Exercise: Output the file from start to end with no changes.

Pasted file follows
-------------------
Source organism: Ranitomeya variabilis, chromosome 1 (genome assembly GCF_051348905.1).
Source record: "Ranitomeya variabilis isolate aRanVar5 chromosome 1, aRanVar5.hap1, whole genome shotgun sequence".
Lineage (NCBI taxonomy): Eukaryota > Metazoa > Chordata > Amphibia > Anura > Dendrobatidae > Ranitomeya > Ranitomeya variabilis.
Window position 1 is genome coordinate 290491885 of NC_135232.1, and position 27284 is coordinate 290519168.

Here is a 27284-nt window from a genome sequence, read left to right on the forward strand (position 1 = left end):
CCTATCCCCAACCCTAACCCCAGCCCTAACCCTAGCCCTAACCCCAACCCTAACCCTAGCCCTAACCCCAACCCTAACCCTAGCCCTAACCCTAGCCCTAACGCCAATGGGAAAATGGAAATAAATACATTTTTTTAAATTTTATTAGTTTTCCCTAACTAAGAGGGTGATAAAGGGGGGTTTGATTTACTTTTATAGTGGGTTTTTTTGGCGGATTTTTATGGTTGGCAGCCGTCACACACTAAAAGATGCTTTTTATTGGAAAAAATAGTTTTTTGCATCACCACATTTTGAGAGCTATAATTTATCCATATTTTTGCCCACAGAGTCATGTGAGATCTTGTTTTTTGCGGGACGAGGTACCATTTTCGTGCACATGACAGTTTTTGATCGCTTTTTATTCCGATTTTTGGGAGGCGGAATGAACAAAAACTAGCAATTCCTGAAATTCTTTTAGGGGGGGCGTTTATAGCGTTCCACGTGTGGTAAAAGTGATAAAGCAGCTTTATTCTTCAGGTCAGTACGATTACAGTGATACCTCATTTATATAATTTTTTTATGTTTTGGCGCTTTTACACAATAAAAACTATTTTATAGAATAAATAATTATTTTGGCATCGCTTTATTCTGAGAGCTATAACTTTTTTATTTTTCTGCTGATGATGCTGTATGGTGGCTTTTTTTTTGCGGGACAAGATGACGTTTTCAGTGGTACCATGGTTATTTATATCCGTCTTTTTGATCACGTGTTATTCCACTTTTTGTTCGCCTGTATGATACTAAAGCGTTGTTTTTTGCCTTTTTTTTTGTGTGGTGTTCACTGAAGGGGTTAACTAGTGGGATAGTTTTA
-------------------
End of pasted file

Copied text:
Source organism: Ranitomeya variabilis, chromosome 1 (genome assembly GCF_051348905.1).
Source record: "Ranitomeya variabilis isolate aRanVar5 chromosome 1, aRanVar5.hap1, whole genome shotgun sequence".
Lineage (NCBI taxonomy): Eukaryota > Metazoa > Chordata > Amphibia > Anura > Dendrobatidae > Ranitomeya > Ranitomeya variabilis.
Window position 1 is genome coordinate 290491885 of NC_135232.1, and position 27284 is coordinate 290519168.

Here is a 27284-nt window from a genome sequence, read left to right on the forward strand (position 1 = left end):
CCTATCCCCAACCCTAACCCCAGCCCTAACCCTAGCCCTAACCCCAACCCTAACCCTAGCCCTAACCCCAACCCTAACCCTAGCCCTAACCCTAGCCCTAACGCCAATGGGAAAATGGAAATAAATACATTTTTTTAAATTTTATTAGTTTTCCCTAACTAAGAGGGTGATAAAGGGGGGTTTGATTTACTTTTATAGTGGGTTTTTTTGGCGGATTTTTATGGTTGGCAGCCGTCACACACTAAAAGATGCTTTTTATTGGAAAAAATAGTTTTTTGCATCACCACATTTTGAGAGCTATAATTTATCCATATTTTTGCCCACAGAGTCATGTGAGATCTTGTTTTTTGCGGGACGAGGTACCATTTTCGTGCACATGACAGTTTTTGATCGCTTTTTATTCCGATTTTTGGGAGGCGGAATGAACAAAAACTAGCAATTCCTGAAATTCTTTTAGGGGGGGCGTTTATAGCGTTCCACGTGTGGTAAAAGTGATAAAGCAGCTTTATTCTTCAGGTCAGTACGATTACAGTGATACCTCATTTATATAATTTTTTTATGTTTTGGCGCTTTTACACAATAAAAACTATTTTATAGAATAAATAATTATTTTGGCATCGCTTTATTCTGAGAGCTATAACTTTTTTATTTTTCTGCTGATGATGCTGTATGGTGGCTTTTTTTTTGCGGGACAAGATGACGTTTTCAGTGGTACCATGGTTATTTATATCCGTCTTTTTGATCACGTGTTATTCCACTTTTTGTTCGCCTGTATGATACTAAAGCGTTGTTTTTTGCCTTTTTTTTTGTGTGGTGTTCACTGAAGGGGTTAACTAGTGGGATAGTTTTA